It turned out that the Archbishop of Canterbury’s biological father was the late Sir Anthony Montague Browne, following a drunken liaison with his mother, Jane Williams, before her marriage.

As the press went to town on the story, the response from the archbishop was steadfast and mature: ‘I know that I find who I am in Jesus Christ, not in genetics, and my identity in him never changes’ .

But in discovering that his paternal situation is complicated, Archbishop Justin finds himself in good company. It’s evident from the New Testament that Jesus himself was beset by controversy about who exactly his real father was.

Joseph, the man who bought Jesus up, had originally intended to break off his engagement with Mary, his mother, after he discovered that she was pregnant – and not by him (Matthew 1:18-25).

She claimed that her pregnancy was a result of divine intervention. You can imagine how that story would have gone down in a culture where fornication was punishable by death. The original ‘holy’ family must have lived a life filled with sideways looks and whispered rumours.

Early opponents of Christianity such  as Celsus also used the story of Jesus’ birth against the fledgling religion, spreading the accusation that Jesus was the result of a liaison with a Roman soldier. In John 8:41 we even see a hint of these accusations as the Jewish leaders, arguing with Jesus, say, ‘We were not born of fornication’ (NKJV). The implication of their snipe is: ‘unlike you’.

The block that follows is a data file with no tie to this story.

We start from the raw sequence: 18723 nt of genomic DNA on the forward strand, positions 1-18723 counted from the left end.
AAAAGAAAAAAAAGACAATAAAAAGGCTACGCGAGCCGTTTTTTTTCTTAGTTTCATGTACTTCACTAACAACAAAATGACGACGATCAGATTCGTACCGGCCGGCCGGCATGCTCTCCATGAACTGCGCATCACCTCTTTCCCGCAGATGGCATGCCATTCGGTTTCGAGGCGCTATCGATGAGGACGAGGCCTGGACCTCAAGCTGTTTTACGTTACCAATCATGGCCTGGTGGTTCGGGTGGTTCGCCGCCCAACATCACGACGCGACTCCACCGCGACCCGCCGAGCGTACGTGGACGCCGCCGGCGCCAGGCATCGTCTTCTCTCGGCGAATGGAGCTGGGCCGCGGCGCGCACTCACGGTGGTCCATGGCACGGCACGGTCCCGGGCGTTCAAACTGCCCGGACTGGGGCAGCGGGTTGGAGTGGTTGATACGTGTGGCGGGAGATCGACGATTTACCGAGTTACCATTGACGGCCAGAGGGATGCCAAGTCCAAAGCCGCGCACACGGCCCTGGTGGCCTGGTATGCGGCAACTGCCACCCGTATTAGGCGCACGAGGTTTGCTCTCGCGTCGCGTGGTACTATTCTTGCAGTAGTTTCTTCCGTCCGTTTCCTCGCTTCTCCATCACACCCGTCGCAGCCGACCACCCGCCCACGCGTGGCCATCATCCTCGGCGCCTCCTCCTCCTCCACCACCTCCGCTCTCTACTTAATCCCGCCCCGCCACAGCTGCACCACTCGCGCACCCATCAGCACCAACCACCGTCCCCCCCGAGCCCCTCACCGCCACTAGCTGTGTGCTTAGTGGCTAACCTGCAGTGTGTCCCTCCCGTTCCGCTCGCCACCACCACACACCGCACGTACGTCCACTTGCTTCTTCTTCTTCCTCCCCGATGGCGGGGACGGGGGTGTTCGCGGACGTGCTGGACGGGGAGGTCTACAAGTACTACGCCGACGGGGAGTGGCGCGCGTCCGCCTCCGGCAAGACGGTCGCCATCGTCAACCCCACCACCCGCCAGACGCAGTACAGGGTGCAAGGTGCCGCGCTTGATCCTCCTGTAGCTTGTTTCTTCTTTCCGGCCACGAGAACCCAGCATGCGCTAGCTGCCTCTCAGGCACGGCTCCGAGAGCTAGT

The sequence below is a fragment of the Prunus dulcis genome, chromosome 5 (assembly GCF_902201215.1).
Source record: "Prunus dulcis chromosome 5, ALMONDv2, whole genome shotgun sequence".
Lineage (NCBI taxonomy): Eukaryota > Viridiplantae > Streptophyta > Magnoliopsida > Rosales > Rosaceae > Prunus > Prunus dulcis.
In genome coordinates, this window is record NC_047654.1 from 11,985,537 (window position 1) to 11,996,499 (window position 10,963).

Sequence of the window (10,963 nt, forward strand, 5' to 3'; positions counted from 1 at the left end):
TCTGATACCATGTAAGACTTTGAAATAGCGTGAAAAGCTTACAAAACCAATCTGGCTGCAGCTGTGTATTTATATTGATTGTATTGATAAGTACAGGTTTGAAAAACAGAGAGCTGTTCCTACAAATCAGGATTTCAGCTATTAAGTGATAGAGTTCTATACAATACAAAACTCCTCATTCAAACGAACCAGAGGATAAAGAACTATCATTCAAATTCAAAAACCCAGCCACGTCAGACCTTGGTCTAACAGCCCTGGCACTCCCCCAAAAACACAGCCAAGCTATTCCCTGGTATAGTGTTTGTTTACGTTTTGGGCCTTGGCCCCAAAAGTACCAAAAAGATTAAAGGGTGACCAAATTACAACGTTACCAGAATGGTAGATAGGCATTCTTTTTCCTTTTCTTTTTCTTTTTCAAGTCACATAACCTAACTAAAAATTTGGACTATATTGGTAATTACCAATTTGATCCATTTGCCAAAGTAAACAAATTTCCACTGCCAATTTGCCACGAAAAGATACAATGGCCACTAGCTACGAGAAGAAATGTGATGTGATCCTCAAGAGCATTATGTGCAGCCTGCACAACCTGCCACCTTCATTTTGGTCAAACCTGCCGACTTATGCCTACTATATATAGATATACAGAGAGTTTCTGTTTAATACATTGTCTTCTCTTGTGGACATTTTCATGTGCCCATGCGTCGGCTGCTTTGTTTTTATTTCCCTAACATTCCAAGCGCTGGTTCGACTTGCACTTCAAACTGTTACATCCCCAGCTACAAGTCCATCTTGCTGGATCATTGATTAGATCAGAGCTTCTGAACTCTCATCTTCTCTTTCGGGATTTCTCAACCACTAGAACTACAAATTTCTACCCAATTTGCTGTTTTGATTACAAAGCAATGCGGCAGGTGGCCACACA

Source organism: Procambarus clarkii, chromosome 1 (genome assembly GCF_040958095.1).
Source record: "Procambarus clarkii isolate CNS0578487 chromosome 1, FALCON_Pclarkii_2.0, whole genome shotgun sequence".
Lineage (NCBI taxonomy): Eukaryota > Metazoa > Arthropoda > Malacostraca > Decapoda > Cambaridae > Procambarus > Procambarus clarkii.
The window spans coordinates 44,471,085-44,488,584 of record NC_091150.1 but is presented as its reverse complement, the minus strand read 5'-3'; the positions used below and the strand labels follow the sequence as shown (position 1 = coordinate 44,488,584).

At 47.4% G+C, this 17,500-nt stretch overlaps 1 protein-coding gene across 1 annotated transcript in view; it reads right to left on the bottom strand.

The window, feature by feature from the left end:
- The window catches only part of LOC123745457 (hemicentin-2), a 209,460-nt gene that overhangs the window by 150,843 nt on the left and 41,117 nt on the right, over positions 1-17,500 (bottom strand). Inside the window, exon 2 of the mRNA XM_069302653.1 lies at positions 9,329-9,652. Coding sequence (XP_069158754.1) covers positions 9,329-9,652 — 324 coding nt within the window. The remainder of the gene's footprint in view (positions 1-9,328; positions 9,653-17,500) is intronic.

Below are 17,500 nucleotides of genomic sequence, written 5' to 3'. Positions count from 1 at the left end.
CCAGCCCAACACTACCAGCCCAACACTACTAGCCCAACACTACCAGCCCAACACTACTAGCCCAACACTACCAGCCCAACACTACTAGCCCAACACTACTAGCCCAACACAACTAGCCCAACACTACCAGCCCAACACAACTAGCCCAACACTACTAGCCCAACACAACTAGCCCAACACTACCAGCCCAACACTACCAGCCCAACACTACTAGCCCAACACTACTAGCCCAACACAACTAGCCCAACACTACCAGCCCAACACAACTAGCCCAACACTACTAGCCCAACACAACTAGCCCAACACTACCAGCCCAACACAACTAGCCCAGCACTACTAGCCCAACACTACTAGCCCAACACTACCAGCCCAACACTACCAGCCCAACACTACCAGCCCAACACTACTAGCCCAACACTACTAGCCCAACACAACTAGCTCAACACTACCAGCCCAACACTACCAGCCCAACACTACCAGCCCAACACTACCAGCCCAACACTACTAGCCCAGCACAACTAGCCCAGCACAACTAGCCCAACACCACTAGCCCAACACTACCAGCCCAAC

As such, Christianity is a religion that was born in scandal. But the first followers of Christ embraced that scandal, because Jesus himself seemed to attract a scandalous following, eating with prostitutes and tax collectors – the scum of the first century Jewish world.

Even Christ’s crucifixion, the most shameful form of death imaginable in their culture, was held up by the first Christians as its central emblem.

So Archbishop Welby finds himself in good company, as does anyone with a less-than-perfect past. The history of Christianity is filled with the stories of saints who were once sinners. And let’s face it, most of us remain a mixture of the two for the whole of our lives.

Like Welby, I’m glad that those who follow the scandalous Jesus aren’t defined by a dodgy past, but by the hopeful future they’ve inherited from the true Father of all.